with the disorder attributed to impurities such as oxygen, lattice defects, stacking faults, and orientational disorder of the molecules with respect to the crystalline axes. The reported pressure dependence of the parameter T0 = [£3/kRN(EF)] could provide valuable information about transport in these samples if independent measurements could be carried out to mea-

Fig. 14.12. Variation of the resistance (plotted on a log scale) at room temperature of fullerenes with pressure: CM (solid squares), C70 (solid circles), and Q0I4 (solid triangles). Note the very steep variation with pressure at low pressures for Qol,, almost reaching metallic values [14.109],

Fig. 14.12. Variation of the resistance (plotted on a log scale) at room temperature of fullerenes with pressure: CM (solid squares), C70 (solid circles), and Q0I4 (solid triangles). Note the very steep variation with pressure at low pressures for Qol,, almost reaching metallic values [14.109],

10 15 pressure (GPa)

sure the localization length £ or the density of states at the Fermi level N(Ef). The results shown in Fig. 14.12 further demonstrate an increase in resistance for C60 and C70 at pressures in the 15-20 GPa range, which has been correlated with an irreversible phase transition to a more insulating state [14.109],

Electrical resistance measurements have also been carried out over a much narrower range of temperature and for pressures up to 13 kbar (1 GPa = 9.9 kbar) to study the pressure dependence of the transition temperature T0l associated with the loss of full rotational freedom, yielding a value of 9.9 ± 1 K/kbar [14.110] in good agreement with other measurements of this quantity (see Table 7.1). Two features were identified in the R(T) curve near Tm and the temperature separation between these peaks was found to increase rapidly with increasing pressure. One proposed explanation for this effect is a small difference in the temperature of the rotational alignment of the C60 molecules at the cube edges and cube face centers [14.111], The presence of the two phase transitions is not believed to be due to residual solvent in the sample [14.110], By fitting their R(T) data to an Arrhenius relation as a function of temperature, R(T) = R(0)exp(—Ea/2kBT), values of Ea as a function of pressure were obtained. From these data an estimate of Ea — 2.0 eV at 1 atm was reported [14.110], which is consistent with optical measurements of the band gap in Qo (see §13.3).

As the intermolecular C-C distance decreases upon application of pressure and becomes comparable to the intramolecular C-C distance, an electronic transition might be expected to occur, as discussed in §7.3. However, transport studies in the high pressure phases of C60 [14.28] have not yet been reported.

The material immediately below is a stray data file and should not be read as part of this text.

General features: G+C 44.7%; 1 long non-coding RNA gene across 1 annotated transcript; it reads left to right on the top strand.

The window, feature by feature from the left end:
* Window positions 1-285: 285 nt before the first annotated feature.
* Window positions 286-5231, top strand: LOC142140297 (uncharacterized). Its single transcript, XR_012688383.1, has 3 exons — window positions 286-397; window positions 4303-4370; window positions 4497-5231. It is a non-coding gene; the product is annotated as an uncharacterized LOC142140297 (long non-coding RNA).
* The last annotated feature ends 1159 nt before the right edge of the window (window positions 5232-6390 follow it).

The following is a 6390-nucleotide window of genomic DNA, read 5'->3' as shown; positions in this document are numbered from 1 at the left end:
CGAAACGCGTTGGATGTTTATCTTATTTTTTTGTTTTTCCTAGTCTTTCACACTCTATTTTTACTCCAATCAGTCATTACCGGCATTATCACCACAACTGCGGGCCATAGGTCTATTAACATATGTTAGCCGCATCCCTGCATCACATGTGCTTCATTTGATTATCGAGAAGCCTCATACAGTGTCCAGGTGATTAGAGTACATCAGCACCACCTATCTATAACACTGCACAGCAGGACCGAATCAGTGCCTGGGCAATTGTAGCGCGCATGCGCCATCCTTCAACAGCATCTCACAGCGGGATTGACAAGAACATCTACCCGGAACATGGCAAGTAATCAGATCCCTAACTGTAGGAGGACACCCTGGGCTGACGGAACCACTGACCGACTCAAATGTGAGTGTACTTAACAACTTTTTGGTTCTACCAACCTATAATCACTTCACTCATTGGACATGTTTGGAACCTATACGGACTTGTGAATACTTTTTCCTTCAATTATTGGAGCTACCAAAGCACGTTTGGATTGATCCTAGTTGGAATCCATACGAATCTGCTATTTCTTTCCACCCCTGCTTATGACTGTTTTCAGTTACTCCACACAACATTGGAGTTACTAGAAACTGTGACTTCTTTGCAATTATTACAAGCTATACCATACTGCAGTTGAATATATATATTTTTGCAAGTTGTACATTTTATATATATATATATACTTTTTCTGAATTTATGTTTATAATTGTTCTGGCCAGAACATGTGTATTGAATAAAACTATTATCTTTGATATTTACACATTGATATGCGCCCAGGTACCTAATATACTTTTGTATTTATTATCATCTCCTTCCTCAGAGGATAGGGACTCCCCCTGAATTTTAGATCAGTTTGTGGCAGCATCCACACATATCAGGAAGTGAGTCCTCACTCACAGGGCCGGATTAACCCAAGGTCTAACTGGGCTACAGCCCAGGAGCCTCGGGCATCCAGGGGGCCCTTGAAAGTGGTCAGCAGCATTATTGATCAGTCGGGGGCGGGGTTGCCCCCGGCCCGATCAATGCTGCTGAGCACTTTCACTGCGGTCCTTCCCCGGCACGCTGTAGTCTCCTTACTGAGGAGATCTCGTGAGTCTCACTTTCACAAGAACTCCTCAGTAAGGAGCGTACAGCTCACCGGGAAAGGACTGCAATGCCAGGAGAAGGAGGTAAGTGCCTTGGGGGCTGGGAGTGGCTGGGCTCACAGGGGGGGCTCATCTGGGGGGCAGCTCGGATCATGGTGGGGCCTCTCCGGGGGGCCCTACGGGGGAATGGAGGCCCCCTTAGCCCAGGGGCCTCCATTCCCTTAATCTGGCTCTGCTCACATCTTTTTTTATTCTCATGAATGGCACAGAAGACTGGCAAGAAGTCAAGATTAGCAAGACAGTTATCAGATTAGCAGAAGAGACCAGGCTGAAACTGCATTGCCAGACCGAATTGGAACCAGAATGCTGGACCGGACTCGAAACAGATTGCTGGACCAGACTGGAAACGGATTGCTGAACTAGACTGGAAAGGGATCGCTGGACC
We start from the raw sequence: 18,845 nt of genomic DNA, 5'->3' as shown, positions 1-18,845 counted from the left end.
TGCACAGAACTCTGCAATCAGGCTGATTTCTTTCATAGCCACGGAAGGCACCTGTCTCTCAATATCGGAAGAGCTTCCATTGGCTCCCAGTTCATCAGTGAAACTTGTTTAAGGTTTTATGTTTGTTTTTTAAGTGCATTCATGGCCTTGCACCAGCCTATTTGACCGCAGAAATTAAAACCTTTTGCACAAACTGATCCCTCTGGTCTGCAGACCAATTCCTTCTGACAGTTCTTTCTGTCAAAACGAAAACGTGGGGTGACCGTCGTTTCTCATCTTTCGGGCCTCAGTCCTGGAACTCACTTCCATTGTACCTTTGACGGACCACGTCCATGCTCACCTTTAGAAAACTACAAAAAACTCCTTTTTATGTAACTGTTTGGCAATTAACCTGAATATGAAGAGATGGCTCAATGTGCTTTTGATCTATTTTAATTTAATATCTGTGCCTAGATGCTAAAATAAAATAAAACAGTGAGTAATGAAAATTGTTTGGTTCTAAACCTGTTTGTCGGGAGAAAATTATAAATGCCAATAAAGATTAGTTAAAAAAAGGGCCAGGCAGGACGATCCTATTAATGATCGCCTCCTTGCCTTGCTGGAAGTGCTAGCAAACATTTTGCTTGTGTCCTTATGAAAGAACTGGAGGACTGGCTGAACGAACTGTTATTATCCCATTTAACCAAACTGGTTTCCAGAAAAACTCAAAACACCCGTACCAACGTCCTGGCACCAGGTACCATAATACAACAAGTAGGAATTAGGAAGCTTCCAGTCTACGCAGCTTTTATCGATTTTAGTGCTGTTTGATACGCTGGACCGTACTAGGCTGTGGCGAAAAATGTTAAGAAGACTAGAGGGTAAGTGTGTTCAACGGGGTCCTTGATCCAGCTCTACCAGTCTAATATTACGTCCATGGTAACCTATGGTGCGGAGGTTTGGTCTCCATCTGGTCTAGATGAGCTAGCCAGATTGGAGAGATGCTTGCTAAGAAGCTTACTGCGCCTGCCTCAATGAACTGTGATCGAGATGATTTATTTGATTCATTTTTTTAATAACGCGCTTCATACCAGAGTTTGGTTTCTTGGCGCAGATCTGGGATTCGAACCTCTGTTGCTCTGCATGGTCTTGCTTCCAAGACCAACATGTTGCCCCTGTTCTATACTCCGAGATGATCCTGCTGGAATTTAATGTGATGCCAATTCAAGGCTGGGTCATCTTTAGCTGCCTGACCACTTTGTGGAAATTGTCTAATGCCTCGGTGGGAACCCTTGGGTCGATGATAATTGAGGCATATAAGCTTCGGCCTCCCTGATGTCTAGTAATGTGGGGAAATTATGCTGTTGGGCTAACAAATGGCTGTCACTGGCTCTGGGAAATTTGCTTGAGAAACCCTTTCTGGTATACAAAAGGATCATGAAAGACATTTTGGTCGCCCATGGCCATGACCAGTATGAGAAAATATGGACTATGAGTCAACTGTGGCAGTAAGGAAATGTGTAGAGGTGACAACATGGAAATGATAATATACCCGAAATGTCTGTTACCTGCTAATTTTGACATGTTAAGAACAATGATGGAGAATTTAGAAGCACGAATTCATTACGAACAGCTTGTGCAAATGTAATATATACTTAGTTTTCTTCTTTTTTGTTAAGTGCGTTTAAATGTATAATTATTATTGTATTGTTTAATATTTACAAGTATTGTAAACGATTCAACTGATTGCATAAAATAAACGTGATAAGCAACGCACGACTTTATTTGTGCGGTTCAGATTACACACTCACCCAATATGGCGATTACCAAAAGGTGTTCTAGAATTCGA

The dependence of the superconducting parameters on pressure is also interesting and is reviewed in §15.6, where the pressure dependence of Tc for K3C60 and Rb3C60 is discussed in some detail.

14.7. Photoconductivity

Many measurements of the photoconductivity of undoped C60 films have been published [14.2,112-116], and a few measurements have also been reported on undoped C70 films [14.115,117] and potassium-doped C70 films [14.115]. In addition, photoconductivity studies have been carried out on polymers that have been doped with small amounts of fullerenes [14.118— 125]. For example, it has been reported that photoconducting films of polyvinylcarbazole (PVK) doped with fullerenes (a mixture of C60 and C70) show high xerographic performance (see §13.5 and §20.1.2), comparable with that for some of the best photoconductors available commer-

daily [14.113,118]. Thus, practical applications may emerge from the special properties of the photoconductivity of fullerene-doped polymers.

Before reviewing the photoconductive properties of fullerenes in detail, it is important to mention the wide disagreement in the published results on this topic. There are four dominant reasons for these discrepancies. First, the magnitude of the photoconductivity signal is reduced by several orders of magnitude by the presence of oxygen, which acts as a trapping center for carriers; it is therefore important to work with oxygen-free fullerene films for measurements of intrinsic photoconductivity behavior [14.126-128]. Second, the persistent photoconductivity effect described below [14.129-131] implies that photocarrier relaxation times in fullerenes can extend to days. These extremely long relaxation times must be taken into account when using light pulses for photoexcitation and detection. Third, excessive incident light intensities can lead to phototransformation (see §13.3.4) of the fullerene film [14.132], thereby modifying the material during the measurement process. Finally, photoconductivity measurements show sensitivity to the degree of crystallinity and to the concentration of defects. For these four reasons, this review of the photoconducting properties of fullerenes focuses on selected references which have had more success toward making intrinsic measurements.